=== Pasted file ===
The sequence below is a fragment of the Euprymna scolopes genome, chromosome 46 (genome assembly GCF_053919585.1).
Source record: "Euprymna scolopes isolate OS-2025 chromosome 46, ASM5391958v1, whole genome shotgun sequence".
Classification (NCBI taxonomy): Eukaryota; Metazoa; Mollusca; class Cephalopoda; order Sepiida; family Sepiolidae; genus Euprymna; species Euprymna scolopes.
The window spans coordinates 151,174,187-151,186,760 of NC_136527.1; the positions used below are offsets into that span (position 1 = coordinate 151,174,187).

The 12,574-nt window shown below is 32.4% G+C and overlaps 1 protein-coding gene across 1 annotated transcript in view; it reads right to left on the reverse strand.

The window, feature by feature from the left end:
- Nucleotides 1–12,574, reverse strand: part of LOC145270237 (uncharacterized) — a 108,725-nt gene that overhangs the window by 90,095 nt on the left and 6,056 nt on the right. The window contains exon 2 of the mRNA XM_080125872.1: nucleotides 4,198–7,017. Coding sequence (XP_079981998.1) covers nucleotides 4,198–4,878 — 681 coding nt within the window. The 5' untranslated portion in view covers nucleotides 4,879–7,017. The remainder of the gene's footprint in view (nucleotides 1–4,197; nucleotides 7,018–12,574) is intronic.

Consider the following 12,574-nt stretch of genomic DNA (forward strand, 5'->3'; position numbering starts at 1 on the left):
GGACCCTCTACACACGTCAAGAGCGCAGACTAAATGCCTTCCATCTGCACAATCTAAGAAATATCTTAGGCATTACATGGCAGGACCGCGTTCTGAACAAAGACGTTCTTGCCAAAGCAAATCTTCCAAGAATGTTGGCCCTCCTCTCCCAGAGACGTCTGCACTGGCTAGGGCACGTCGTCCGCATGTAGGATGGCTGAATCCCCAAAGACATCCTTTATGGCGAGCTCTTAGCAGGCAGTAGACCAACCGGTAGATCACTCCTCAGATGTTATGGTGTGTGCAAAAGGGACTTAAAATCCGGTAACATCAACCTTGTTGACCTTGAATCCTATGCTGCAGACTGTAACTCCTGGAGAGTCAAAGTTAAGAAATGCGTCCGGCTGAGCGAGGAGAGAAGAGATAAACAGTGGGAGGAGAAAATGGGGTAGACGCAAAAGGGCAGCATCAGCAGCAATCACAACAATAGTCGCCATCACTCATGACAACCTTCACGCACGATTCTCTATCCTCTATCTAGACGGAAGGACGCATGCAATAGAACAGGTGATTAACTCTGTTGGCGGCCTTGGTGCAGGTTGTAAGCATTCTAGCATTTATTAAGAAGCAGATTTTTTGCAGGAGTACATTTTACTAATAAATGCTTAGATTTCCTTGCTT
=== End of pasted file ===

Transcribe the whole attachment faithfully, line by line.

The sequence below is a fragment of the Euprymna scolopes genome, chromosome 46 (genome assembly GCF_053919585.1).
Source record: "Euprymna scolopes isolate OS-2025 chromosome 46, ASM5391958v1, whole genome shotgun sequence".
Classification (NCBI taxonomy): Eukaryota; Metazoa; Mollusca; class Cephalopoda; order Sepiida; family Sepiolidae; genus Euprymna; species Euprymna scolopes.
The window spans coordinates 151,174,187-151,186,760 of NC_136527.1; the positions used below are offsets into that span (position 1 = coordinate 151,174,187).

The 12,574-nt window shown below is 32.4% G+C and overlaps 1 protein-coding gene across 1 annotated transcript in view; it reads right to left on the reverse strand.

The window, feature by feature from the left end:
- Nucleotides 1–12,574, reverse strand: part of LOC145270237 (uncharacterized) — a 108,725-nt gene that overhangs the window by 90,095 nt on the left and 6,056 nt on the right. The window contains exon 2 of the mRNA XM_080125872.1: nucleotides 4,198–7,017. Coding sequence (XP_079981998.1) covers nucleotides 4,198–4,878 — 681 coding nt within the window. The 5' untranslated portion in view covers nucleotides 4,879–7,017. The remainder of the gene's footprint in view (nucleotides 1–4,197; nucleotides 7,018–12,574) is intronic.

Consider the following 12,574-nt stretch of genomic DNA (forward strand, 5'->3'; position numbering starts at 1 on the left):
GGACCCTCTACACACGTCAAGAGCGCAGACTAAATGCCTTCCATCTGCACAATCTAAGAAATATCTTAGGCATTACATGGCAGGACCGCGTTCTGAACAAAGACGTTCTTGCCAAAGCAAATCTTCCAAGAATGTTGGCCCTCCTCTCCCAGAGACGTCTGCACTGGCTAGGGCACGTCGTCCGCATGTAGGATGGCTGAATCCCCAAAGACATCCTTTATGGCGAGCTCTTAGCAGGCAGTAGACCAACCGGTAGATCACTCCTCAGATGTTATGGTGTGTGCAAAAGGGACTTAAAATCCGGTAACATCAACCTTGTTGACCTTGAATCCTATGCTGCAGACTGTAACTCCTGGAGAGTCAAAGTTAAGAAATGCGTCCGGCTGAGCGAGGAGAGAAGAGATAAACAGTGGGAGGAGAAAATGGGGTAGACGCAAAAGGGCAGCATCAGCAGCAATCACAACAATAGTCGCCATCACTCATGACAACCTTCACGCACGATTCTCTATCCTCTATCTAGACGGAAGGACGCATGCAATAGAACAGGTGATTAACTCTGTTGGCGGCCTTGGTGCAGGTTGTAAGCATTCTAGCATTTATTAAGAAGCAGATTTTTTGCAGGAGTACATTTTACTAATAAATGCTTAGATTTCCTTGCTT